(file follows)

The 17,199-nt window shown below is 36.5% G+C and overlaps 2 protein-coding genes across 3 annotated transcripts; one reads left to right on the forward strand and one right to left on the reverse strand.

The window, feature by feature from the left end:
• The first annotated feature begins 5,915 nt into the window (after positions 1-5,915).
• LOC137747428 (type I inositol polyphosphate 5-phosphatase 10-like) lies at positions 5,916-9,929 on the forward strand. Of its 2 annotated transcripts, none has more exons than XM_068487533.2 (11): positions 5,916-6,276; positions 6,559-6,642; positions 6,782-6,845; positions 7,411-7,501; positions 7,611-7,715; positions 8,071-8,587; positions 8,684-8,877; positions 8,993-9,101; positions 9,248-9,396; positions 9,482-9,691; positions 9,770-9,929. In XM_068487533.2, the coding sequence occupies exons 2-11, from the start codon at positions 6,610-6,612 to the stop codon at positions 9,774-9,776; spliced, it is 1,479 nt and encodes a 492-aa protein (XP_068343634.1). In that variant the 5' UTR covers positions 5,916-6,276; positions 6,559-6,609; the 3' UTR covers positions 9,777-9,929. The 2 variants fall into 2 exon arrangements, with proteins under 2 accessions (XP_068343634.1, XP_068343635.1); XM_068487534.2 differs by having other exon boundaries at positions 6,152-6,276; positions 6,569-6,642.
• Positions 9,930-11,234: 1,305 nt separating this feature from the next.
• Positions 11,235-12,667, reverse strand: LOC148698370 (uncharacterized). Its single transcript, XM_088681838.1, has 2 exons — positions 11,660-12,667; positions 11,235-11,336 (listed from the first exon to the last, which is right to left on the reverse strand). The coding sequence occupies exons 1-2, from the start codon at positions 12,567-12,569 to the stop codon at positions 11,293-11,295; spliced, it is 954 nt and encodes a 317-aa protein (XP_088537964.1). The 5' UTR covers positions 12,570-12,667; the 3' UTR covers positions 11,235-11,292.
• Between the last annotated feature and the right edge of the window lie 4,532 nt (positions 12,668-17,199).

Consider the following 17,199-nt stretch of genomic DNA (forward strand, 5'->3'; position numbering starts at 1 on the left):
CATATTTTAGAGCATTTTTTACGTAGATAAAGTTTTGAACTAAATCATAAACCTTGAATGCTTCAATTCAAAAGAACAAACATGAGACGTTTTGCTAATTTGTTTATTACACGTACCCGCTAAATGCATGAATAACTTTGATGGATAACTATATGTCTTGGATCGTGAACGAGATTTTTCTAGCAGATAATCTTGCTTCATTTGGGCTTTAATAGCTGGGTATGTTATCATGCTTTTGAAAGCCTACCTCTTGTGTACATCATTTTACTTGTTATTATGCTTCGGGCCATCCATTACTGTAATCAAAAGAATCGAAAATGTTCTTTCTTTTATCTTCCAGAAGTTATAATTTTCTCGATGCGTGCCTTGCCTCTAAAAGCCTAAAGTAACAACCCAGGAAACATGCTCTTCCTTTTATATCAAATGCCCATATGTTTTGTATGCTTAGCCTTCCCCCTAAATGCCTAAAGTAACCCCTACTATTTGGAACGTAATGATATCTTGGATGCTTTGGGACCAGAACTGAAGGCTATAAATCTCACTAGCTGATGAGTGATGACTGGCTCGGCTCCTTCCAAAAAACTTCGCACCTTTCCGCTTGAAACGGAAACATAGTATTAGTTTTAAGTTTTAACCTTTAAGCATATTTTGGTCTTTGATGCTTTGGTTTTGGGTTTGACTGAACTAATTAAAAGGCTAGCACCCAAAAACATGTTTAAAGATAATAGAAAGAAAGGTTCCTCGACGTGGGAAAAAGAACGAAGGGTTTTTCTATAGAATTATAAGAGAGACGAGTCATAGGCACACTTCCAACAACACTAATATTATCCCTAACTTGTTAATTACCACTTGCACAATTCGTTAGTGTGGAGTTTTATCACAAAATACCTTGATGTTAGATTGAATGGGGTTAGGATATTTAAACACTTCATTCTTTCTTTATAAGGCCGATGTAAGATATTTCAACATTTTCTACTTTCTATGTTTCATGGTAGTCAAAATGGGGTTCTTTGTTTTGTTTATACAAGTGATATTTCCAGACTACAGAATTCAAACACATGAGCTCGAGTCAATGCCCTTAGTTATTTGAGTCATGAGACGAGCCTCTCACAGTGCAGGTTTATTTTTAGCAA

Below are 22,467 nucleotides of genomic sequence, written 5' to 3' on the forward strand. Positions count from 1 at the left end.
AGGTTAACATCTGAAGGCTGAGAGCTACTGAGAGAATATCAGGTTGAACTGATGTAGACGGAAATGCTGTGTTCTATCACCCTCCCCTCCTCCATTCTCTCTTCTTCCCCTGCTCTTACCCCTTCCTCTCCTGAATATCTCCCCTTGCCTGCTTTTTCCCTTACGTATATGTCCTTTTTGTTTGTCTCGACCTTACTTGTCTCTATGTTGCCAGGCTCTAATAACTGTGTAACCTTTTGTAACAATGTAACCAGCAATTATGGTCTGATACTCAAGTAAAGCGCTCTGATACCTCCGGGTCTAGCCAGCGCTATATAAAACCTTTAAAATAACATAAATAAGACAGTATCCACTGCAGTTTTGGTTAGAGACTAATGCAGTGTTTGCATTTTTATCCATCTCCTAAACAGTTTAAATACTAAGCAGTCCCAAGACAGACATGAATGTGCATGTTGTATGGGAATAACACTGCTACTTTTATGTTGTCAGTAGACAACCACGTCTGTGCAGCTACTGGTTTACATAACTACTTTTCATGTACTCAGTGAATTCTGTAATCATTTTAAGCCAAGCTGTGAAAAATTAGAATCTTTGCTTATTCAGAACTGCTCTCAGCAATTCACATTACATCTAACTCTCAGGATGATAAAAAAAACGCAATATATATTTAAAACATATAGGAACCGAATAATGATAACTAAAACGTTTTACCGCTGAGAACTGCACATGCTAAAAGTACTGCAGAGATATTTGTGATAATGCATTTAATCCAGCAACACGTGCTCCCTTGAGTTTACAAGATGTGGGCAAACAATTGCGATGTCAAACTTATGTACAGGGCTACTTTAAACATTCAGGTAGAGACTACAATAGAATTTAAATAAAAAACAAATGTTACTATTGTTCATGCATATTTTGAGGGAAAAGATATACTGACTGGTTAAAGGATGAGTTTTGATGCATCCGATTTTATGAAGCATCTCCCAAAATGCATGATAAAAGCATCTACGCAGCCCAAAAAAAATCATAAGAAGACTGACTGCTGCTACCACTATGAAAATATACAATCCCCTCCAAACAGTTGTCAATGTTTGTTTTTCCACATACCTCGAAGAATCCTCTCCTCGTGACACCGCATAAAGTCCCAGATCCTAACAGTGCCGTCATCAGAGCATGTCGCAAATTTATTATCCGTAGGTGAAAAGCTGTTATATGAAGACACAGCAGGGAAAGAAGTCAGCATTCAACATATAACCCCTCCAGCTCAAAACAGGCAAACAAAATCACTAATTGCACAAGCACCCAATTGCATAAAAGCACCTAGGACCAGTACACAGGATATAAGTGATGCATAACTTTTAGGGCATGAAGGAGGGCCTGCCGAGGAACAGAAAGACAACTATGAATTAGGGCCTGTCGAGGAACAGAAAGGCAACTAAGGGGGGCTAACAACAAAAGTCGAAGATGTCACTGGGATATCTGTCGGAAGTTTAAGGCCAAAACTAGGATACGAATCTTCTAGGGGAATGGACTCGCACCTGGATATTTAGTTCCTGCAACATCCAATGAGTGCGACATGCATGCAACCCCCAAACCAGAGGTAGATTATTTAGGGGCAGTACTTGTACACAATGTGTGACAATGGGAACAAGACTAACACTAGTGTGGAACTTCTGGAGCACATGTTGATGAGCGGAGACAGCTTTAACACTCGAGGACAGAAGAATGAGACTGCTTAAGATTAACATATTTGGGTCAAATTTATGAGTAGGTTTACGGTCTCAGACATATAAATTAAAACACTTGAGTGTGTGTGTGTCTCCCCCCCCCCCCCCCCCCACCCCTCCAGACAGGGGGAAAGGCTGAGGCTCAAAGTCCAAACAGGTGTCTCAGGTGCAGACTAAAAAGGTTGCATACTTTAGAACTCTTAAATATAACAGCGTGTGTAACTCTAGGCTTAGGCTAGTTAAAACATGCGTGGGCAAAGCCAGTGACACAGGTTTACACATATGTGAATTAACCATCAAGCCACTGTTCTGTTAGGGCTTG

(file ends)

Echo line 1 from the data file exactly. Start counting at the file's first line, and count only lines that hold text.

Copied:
The 17,199-nt window shown below is 36.5% G+C and overlaps 2 protein-coding genes across 3 annotated transcripts; one reads left to right on the forward strand and one right to left on the reverse strand.